Social media training starts with you as an organisation deciding how you’re going to interact with people online. It comes down first to your “tone of voice” and how you want your staff to behave online.

Once this is out of the way, you then need to train people on the tools and technologies themselves e.g. how to use Facebook and its analytics package.

The best place for this information is actually on each platform itself. Twitter has learning resources, for example. So does LinkedIn and so do Facebook and YouTube.

There are other areas of training that are sometimes needed.

You may need to teach people how to write compelling blog posts. You may want to send people on a photography course. You may need to go on courses on how to create quality videos and so on.

Where you find these type of training courses is, obviously, online.

But there’s always plenty to be said for learning as you go. If you have a central resource at your group level perhaps, they should also provide a rolling programme of training and resources to anybody within the dealerships who is tasked with managing social media channels.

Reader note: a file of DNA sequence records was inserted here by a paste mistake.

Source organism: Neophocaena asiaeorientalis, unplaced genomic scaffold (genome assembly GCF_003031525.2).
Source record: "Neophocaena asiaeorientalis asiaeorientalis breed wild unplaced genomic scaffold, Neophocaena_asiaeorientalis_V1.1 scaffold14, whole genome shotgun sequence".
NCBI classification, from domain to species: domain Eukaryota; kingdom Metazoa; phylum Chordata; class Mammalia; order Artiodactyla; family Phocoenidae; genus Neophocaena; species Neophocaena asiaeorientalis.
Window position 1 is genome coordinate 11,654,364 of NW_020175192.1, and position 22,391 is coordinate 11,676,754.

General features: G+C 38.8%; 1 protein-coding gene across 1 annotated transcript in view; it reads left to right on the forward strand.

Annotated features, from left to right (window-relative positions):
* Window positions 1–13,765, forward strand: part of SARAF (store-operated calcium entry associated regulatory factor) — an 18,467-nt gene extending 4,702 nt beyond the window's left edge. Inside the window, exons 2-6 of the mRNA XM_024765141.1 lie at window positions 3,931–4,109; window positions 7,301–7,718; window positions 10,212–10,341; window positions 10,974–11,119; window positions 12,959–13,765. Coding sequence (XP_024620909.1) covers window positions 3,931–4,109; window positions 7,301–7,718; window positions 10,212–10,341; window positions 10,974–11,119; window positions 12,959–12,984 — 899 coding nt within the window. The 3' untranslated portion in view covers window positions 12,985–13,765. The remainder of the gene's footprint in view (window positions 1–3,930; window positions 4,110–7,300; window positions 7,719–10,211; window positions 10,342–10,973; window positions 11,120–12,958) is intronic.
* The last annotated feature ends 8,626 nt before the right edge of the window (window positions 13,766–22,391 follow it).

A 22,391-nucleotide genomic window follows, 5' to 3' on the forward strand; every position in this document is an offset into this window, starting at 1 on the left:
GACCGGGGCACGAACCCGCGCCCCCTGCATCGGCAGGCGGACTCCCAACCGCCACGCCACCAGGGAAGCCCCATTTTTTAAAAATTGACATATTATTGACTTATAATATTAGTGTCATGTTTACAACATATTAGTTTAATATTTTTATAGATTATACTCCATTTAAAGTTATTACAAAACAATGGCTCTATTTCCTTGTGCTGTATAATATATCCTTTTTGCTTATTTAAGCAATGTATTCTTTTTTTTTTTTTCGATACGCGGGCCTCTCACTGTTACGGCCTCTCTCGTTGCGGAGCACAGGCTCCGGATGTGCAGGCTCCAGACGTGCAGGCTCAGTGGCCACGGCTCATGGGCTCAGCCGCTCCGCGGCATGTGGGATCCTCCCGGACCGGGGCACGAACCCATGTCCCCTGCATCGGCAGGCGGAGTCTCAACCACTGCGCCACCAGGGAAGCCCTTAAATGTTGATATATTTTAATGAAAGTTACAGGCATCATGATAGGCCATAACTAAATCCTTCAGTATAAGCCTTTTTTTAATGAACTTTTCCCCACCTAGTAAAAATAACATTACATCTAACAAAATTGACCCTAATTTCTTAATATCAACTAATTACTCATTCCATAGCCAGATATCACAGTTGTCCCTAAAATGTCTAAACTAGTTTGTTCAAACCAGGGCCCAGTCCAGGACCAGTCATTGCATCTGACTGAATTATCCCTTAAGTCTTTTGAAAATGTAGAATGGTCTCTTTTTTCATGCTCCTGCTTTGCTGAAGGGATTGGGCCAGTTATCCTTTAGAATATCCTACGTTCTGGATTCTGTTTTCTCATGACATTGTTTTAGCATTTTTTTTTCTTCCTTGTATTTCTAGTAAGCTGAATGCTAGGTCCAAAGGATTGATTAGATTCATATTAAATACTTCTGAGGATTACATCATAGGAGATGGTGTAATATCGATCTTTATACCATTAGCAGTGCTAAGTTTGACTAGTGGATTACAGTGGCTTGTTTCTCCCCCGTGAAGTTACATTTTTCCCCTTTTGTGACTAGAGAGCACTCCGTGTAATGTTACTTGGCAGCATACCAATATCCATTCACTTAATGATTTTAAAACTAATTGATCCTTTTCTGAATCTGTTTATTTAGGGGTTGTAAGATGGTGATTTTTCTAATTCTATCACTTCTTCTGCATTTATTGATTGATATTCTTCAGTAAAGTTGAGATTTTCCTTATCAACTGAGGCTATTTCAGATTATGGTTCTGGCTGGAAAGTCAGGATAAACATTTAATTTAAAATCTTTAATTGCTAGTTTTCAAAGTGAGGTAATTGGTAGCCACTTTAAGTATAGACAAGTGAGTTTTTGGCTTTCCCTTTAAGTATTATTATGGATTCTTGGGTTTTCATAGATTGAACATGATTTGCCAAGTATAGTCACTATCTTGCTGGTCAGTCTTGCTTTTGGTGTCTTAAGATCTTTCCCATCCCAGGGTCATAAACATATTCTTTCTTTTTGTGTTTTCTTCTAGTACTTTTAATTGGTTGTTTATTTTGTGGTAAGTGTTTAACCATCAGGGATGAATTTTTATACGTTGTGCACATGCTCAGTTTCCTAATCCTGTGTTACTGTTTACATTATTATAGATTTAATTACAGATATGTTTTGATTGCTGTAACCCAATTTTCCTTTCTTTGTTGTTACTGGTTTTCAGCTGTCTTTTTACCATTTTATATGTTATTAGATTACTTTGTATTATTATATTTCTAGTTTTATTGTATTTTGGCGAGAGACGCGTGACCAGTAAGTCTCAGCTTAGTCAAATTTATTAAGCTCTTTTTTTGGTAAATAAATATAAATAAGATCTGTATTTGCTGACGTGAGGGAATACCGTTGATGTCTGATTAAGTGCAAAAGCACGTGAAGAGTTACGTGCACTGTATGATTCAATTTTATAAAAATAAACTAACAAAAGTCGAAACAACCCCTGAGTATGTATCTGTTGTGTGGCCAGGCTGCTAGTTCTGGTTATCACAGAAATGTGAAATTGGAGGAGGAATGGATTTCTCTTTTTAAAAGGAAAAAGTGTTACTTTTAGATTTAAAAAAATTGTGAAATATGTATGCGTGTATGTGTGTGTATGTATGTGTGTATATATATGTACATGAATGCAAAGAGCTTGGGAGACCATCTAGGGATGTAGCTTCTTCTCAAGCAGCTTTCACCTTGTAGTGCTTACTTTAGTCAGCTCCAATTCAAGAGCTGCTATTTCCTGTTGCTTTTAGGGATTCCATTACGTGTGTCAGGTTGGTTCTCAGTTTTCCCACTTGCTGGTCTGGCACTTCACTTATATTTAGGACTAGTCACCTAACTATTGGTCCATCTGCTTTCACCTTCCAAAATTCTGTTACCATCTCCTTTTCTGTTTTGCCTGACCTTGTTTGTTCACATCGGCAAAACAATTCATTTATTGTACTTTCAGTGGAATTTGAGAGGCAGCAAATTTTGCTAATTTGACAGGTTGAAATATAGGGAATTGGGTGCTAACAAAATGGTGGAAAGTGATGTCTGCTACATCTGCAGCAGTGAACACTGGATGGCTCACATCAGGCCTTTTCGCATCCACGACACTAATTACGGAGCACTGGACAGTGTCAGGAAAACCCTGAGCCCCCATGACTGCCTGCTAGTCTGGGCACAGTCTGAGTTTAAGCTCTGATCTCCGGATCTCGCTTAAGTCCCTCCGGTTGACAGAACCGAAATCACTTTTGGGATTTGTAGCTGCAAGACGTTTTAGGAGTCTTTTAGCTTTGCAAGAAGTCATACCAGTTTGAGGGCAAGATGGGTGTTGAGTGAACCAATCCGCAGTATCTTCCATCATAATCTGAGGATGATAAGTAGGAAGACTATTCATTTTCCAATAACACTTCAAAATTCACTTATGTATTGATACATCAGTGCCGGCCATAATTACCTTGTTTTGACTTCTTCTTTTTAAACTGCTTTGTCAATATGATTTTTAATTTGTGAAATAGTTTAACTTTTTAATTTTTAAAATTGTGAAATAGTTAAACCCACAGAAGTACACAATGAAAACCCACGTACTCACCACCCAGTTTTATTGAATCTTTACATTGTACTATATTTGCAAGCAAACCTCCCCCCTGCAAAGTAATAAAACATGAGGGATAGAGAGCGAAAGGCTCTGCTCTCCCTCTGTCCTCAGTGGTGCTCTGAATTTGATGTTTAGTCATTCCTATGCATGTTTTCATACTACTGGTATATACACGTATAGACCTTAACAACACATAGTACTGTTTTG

Finally, there are a range of organisations that offer training in social media.

 These include the Chartered Institute of Marketing (CIM), The Institute of Direct and Digital Marketing,, and many others.


I always struggle with what to tweet or post. Any ideas please?

The simple way to answer this is to ask the question, “what would my potential or existing customers want to read from me?”

This comes down to knowing your customers well. What type of information would they find useful? What type of content would they find valuable? How could you help them save time? How could you help them save money or hassle, perhaps?